UN Report Details ‘Widespread, Gross Human Rights Violations’ in Eritrea

An Eritrean refugee holds a placard during a protest against the Eritrean government outside their embassy in Tel Aviv, Israel May 11, 2015.
An Eritrean refugee holds a placard during a protest against the Eritrean government outside their embassy in Tel Aviv, Israel May 11, 2015.

A U.N. commission detailed in a report Monday “systematic, widespread and gross human rights violations” committed under the Eritrean government’s authority, with the country’s president listed among those mainly responsible.

The U.N. commission of inquiry on Eritrea said it was unable to visit Eritrea and received no response from the government to its requests for information during a year-long process that involved 550 interviews and 160 written submissions.

The commission said Eritreans are in need of international protection and called for the world to develop long-term solutions to help refugees.

“Faced with a seemingly hopeless situation they feel powerless to change, hundreds of thousands of Eritreans are fleeing their country,” the report says.

Surveillance system

Allegations against the government include an extensive, arbitrary system of surveillance that the commission said goes beyond national security needs and leaves Eritreans in constant fear of being monitored.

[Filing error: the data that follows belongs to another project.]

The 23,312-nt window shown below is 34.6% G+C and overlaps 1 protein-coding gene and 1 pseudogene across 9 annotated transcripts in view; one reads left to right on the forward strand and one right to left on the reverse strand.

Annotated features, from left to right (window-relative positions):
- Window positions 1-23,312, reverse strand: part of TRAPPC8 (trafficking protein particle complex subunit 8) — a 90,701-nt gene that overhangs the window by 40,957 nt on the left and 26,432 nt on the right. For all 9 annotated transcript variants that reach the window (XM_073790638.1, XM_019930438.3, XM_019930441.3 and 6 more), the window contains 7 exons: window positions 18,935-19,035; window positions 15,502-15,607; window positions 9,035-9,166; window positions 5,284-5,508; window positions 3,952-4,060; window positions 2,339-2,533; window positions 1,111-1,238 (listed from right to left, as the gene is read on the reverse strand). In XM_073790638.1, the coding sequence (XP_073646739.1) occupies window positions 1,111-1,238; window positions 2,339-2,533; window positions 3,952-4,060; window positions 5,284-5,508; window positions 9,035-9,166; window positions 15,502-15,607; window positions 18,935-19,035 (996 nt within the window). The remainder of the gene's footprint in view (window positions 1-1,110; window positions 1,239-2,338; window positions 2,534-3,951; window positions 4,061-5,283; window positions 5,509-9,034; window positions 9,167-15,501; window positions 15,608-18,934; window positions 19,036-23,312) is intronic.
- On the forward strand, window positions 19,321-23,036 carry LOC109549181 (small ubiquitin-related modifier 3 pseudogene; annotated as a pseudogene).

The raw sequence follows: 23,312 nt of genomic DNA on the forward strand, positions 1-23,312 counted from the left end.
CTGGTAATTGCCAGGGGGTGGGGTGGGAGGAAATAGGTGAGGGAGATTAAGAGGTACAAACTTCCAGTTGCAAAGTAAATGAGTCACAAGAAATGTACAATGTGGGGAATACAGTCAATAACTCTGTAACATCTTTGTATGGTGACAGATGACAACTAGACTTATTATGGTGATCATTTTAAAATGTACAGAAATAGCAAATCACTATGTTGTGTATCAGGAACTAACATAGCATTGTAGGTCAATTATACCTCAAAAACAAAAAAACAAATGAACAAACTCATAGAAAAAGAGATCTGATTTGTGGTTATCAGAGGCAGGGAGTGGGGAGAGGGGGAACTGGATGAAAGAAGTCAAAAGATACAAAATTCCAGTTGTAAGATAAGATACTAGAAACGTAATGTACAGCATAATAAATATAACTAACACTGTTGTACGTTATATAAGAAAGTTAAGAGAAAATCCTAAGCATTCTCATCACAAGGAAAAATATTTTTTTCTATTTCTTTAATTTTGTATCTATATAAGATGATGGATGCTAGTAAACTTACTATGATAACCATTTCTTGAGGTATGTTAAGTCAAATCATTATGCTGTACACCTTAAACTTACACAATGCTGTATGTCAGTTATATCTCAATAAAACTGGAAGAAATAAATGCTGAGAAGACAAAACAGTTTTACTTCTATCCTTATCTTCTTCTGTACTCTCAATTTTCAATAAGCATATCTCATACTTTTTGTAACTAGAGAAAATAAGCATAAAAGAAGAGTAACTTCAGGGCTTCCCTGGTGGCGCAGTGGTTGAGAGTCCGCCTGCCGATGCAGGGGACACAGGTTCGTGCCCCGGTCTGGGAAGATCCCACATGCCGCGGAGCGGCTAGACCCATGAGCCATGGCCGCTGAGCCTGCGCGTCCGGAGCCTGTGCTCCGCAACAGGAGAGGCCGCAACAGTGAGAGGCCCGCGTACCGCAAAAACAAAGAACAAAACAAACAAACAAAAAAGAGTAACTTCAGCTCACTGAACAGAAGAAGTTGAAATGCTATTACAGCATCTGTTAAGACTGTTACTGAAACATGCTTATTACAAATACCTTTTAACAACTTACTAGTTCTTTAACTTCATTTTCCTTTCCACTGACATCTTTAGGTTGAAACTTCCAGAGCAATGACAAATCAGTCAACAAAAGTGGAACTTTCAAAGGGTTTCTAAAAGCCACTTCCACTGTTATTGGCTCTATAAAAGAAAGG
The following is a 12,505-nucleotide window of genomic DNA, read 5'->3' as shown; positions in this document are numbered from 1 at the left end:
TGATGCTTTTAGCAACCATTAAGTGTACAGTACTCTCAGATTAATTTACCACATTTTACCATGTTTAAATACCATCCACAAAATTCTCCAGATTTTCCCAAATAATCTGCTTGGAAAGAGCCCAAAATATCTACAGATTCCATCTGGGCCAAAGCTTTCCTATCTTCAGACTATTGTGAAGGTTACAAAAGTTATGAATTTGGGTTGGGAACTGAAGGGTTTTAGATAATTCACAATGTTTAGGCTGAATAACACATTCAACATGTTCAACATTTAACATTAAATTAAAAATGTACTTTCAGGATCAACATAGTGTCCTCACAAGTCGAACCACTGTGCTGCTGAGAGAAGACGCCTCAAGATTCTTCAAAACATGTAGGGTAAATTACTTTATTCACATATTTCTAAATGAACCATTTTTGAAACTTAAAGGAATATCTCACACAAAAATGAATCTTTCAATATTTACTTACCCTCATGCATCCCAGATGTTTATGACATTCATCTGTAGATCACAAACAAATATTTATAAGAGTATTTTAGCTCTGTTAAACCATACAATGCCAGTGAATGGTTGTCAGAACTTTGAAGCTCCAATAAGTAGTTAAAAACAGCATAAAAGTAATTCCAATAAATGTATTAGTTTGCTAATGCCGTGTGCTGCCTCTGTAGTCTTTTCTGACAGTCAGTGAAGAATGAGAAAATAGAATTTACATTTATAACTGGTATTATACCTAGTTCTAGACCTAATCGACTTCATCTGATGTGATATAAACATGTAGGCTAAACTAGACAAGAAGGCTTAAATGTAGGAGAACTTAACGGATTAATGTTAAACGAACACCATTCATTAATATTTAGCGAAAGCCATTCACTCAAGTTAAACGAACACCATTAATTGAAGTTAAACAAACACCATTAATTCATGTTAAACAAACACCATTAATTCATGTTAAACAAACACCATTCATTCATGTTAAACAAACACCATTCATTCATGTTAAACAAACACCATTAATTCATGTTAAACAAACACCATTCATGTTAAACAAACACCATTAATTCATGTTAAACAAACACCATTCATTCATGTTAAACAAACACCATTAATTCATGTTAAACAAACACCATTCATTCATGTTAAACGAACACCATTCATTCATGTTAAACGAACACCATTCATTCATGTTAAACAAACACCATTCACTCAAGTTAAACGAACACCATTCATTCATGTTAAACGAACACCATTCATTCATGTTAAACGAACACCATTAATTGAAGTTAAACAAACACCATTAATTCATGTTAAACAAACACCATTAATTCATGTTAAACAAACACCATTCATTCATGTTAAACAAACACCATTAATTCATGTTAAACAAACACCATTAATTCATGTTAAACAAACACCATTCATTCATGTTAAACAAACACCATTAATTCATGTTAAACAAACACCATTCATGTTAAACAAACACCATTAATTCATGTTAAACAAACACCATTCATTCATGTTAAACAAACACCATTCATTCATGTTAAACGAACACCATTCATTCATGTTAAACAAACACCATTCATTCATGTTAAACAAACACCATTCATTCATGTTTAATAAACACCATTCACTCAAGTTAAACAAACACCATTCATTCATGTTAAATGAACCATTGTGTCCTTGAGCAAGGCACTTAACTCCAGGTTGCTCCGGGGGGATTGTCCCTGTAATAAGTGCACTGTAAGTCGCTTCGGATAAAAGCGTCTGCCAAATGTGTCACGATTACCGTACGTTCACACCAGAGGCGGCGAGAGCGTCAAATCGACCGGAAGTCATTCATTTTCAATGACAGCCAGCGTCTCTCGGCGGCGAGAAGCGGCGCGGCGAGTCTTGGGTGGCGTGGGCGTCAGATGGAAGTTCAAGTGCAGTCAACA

Those who wish to leave the country are hampered by strict government controls on movement, while arbitrary and extrajudicial killings include a shoot-to-kill policy implemented by the military in border areas to keep people from fleeing, the report says.

In addition to the president, the commission identifies the ministries of information, justice and defense, as well as the Eritrean Defense Forces and the ruling People’s Front for Democracy and Justice as the main perpetrators of rights violations.

Those violations include what the panel calls the “organized repression” of rights to free expression, opinion, assembly and religion.

“The government systematically silences anyone who is perceived as protesting against, questioning or expressing criticism of the government and its policies, even when such statements are genuine and legitimate in the context of a democratic public debate,” the report says.

Rule by fear

Ertireans accused of crimes are not given fair trials, and are subjected to arbitrary detention, solitary confinement and labor camps, while women in the country face discrimination and violence “in all areas of Eritrean society,” according to the commission.

“It is not law that rules Eritreans, but fear,” the report says, accusing the ruling party of keeping power by dismantling or refusing to implement reforms to establish a real democracy.

Sheila Keetharuth, the U.N.’s special rapporteur on human rights in Eritrea and one of the three commission members, called on the international community to help address what she called the “justice deficit.”

“Rule by fear — fear of indefinite conscription, of arbitrary and incommunicado detention, of torture and other human rights violations — must end,” she said.

SOURCE: Voice of America

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